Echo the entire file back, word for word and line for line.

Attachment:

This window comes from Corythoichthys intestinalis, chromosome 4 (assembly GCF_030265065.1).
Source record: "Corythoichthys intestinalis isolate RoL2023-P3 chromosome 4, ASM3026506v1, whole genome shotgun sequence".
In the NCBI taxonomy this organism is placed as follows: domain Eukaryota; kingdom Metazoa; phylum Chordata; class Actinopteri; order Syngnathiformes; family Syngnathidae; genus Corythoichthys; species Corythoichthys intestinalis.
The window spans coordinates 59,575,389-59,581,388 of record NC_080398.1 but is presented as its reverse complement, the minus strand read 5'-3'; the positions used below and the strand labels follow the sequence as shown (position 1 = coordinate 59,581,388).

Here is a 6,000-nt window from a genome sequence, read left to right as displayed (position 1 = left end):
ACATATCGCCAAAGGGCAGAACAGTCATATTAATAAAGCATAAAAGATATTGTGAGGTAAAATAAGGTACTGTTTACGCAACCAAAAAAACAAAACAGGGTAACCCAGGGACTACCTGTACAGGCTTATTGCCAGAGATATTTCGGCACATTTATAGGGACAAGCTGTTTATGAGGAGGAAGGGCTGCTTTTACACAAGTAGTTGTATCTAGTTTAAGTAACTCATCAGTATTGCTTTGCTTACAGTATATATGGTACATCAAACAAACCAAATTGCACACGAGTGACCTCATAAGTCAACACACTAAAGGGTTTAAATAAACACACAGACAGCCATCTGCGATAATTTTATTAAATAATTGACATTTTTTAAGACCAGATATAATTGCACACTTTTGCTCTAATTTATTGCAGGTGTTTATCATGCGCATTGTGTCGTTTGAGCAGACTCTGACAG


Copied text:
This window comes from Corythoichthys intestinalis, chromosome 4 (assembly GCF_030265065.1).
Source record: "Corythoichthys intestinalis isolate RoL2023-P3 chromosome 4, ASM3026506v1, whole genome shotgun sequence".
In the NCBI taxonomy this organism is placed as follows: domain Eukaryota; kingdom Metazoa; phylum Chordata; class Actinopteri; order Syngnathiformes; family Syngnathidae; genus Corythoichthys; species Corythoichthys intestinalis.
The window spans coordinates 59,575,389-59,581,388 of record NC_080398.1 but is presented as its reverse complement, the minus strand read 5'-3'; the positions used below and the strand labels follow the sequence as shown (position 1 = coordinate 59,581,388).

Here is a 6,000-nt window from a genome sequence, read left to right as displayed (position 1 = left end):
ACATATCGCCAAAGGGCAGAACAGTCATATTAATAAAGCATAAAAGATATTGTGAGGTAAAATAAGGTACTGTTTACGCAACCAAAAAAACAAAACAGGGTAACCCAGGGACTACCTGTACAGGCTTATTGCCAGAGATATTTCGGCACATTTATAGGGACAAGCTGTTTATGAGGAGGAAGGGCTGCTTTTACACAAGTAGTTGTATCTAGTTTAAGTAACTCATCAGTATTGCTTTGCTTACAGTATATATGGTACATCAAACAAACCAAATTGCACACGAGTGACCTCATAAGTCAACACACTAAAGGGTTTAAATAAACACACAGACAGCCATCTGCGATAATTTTATTAAATAATTGACATTTTTTAAGACCAGATATAATTGCACACTTTTGCTCTAATTTATTGCAGGTGTTTATCATGCGCATTGTGTCGTTTGAGCAGACTCTGACAG